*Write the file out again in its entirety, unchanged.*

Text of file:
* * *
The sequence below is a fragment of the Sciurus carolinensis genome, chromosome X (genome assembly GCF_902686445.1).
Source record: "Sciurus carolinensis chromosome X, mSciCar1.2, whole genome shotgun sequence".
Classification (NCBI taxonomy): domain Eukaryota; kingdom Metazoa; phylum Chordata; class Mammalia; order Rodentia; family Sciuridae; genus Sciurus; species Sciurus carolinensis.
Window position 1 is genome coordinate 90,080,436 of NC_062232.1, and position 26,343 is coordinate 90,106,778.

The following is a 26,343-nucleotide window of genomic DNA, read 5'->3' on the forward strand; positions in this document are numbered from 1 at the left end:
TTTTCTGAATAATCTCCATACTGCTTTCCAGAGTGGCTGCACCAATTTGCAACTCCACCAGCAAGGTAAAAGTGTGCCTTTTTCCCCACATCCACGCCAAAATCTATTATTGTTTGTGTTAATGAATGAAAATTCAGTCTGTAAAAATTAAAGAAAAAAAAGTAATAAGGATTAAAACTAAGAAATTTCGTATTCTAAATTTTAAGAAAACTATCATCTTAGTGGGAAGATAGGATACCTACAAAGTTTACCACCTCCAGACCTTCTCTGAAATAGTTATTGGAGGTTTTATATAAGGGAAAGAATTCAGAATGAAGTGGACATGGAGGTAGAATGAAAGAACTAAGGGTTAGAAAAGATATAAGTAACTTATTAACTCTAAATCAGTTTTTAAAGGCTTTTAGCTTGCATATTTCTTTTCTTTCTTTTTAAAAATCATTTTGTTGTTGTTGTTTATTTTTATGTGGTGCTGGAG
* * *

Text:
The sequence below is a fragment of the Sciurus carolinensis genome, chromosome X (genome assembly GCF_902686445.1).
Source record: "Sciurus carolinensis chromosome X, mSciCar1.2, whole genome shotgun sequence".
Classification (NCBI taxonomy): domain Eukaryota; kingdom Metazoa; phylum Chordata; class Mammalia; order Rodentia; family Sciuridae; genus Sciurus; species Sciurus carolinensis.
Window position 1 is genome coordinate 90,080,436 of NC_062232.1, and position 26,343 is coordinate 90,106,778.

The following is a 26,343-nucleotide window of genomic DNA, read 5'->3' on the forward strand; positions in this document are numbered from 1 at the left end:
TTTTCTGAATAATCTCCATACTGCTTTCCAGAGTGGCTGCACCAATTTGCAACTCCACCAGCAAGGTAAAAGTGTGCCTTTTTCCCCACATCCACGCCAAAATCTATTATTGTTTGTGTTAATGAATGAAAATTCAGTCTGTAAAAATTAAAGAAAAAAAAGTAATAAGGATTAAAACTAAGAAATTTCGTATTCTAAATTTTAAGAAAACTATCATCTTAGTGGGAAGATAGGATACCTACAAAGTTTACCACCTCCAGACCTTCTCTGAAATAGTTATTGGAGGTTTTATATAAGGGAAAGAATTCAGAATGAAGTGGACATGGAGGTAGAATGAAAGAACTAAGGGTTAGAAAAGATATAAGTAACTTATTAACTCTAAATCAGTTTTTAAAGGCTTTTAGCTTGCATATTTCTTTTCTTTCTTTTTAAAAATCATTTTGTTGTTGTTGTTTATTTTTATGTGGTGCTGGAG